# Which rational slopes have angle bisectors with rational slopes?

This question was inspired by the following question in quora:

The lines $$y = 1/3 x$$ and $$y = 13/9 x$$ are drawn in the coordinate plane. What is the slope of the line that bisects the angle these lines make?

It turns out that the slope of the bisector is 3/4 (and, of course, -4/3).

This suggested the question:

Which rational slopes have angle bisectors with rational slopes?

There are a number of related questions, but I have not seen this particular variation.

Here's what I have so far.

If the slopes are $$a$$ and $$b$$, by using $$\tan(u-v) = (\tan(u)-\tan(v))/(1+\tan(u)\tan(v))$$, we can show that the slope $$x$$ of the bisector satisfies $$x^2+2rx-1 = 0$$ where $$r = (1-ab)/(a+b)$$.

From this, $$x =-r \pm \sqrt{1+r^2}$$.

For this to be rational, $$\sqrt{1+r^2}$$ must be rational.

It turns out that $$1+r^2 =\dfrac{(1+a^2)(1+b^2)}{(a+b)^2}$$ so a necessary and sufficient condition is that $$(1+a^2)(1+b^2)$$ is a rational square.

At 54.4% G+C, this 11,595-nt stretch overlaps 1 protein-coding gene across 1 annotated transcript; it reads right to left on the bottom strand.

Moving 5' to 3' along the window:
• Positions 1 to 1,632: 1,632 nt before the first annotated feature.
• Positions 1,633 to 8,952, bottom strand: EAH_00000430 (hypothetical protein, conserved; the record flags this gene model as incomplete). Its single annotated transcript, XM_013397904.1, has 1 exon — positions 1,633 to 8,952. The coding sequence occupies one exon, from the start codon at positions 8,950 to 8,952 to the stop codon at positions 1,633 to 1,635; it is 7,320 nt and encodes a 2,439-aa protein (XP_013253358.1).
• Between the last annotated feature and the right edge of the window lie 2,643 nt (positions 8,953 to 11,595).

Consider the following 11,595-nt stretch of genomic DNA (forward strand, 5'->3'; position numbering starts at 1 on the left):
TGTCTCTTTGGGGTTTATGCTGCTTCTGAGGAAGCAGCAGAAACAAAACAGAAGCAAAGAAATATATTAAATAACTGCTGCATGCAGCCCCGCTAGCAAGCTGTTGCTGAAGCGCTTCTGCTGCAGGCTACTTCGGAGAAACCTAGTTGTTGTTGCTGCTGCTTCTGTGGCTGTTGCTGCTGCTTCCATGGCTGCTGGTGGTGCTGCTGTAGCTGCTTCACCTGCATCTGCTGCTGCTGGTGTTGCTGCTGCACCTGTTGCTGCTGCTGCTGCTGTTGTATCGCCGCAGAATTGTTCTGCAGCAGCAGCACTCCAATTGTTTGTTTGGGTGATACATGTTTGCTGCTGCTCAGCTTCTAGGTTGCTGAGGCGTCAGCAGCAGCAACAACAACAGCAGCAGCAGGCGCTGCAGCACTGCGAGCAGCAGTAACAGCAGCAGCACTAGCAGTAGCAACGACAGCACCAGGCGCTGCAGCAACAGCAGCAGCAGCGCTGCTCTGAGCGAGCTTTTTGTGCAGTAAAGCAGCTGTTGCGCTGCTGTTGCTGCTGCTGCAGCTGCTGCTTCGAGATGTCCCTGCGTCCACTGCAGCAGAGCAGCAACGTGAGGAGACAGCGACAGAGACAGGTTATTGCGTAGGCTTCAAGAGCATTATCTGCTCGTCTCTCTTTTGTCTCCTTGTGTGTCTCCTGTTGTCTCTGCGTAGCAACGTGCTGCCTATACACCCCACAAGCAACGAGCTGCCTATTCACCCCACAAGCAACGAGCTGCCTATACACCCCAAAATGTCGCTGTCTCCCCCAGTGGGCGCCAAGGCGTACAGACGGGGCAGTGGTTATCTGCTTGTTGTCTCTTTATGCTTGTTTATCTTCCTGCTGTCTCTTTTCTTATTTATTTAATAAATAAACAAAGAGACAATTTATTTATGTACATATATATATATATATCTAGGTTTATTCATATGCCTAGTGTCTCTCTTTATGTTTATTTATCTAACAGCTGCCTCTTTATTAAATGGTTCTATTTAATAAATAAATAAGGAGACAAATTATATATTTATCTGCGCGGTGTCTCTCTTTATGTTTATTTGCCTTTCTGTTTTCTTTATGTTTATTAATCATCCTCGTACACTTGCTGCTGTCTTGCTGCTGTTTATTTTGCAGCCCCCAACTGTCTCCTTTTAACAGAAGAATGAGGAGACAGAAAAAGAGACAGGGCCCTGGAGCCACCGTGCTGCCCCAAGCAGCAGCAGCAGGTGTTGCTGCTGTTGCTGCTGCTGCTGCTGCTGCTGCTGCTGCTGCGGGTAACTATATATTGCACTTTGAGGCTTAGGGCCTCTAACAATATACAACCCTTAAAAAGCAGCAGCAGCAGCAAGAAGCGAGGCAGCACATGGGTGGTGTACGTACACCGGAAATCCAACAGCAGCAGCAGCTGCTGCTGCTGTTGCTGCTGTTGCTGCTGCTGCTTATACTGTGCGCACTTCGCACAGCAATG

If $$a = \dfrac{s}{t}, b=\dfrac{u}{v}$$, this is equivalent to $$(s^2+t^2)(u^2+v^2)$$ beinga square, or, using the standard identity, $$(su\pm tv)^2+(sv\mp tu)^2$$ is a square.

What I do not know is necessary and sufficiaent conditions on $$s, t, u, v$$ which make $$(s^2+t^2)(u^2+v^2) =(su\pm tv)^2+(sv\mp tu)^2$$ a square.

In the original problen, $$a = 1/3, b = 13/9$$, so $$s^2+t^2 = 10, u^2+v^2 = 250$$ and $$(su\pm tv)^2+(sv\mp tu)^2 =(13\pm27)^2+(9\mp 39)^2 =40^2+30^2 =50^2$$ or $$14^2+48^2 =4(7^2+24^2) =4(25^2) =(50)^2$$.

I haven't been able to take this any further.

The tags could use improving, too.

• Reduce to the case $a=0$, so $u^2+v^2$ is a square, which is of course the classification of primitive pythagorean triples $u=A^2-B^2, v=2AB$ or the other way depending on which one is even. – user10354138 Aug 5 at 5:27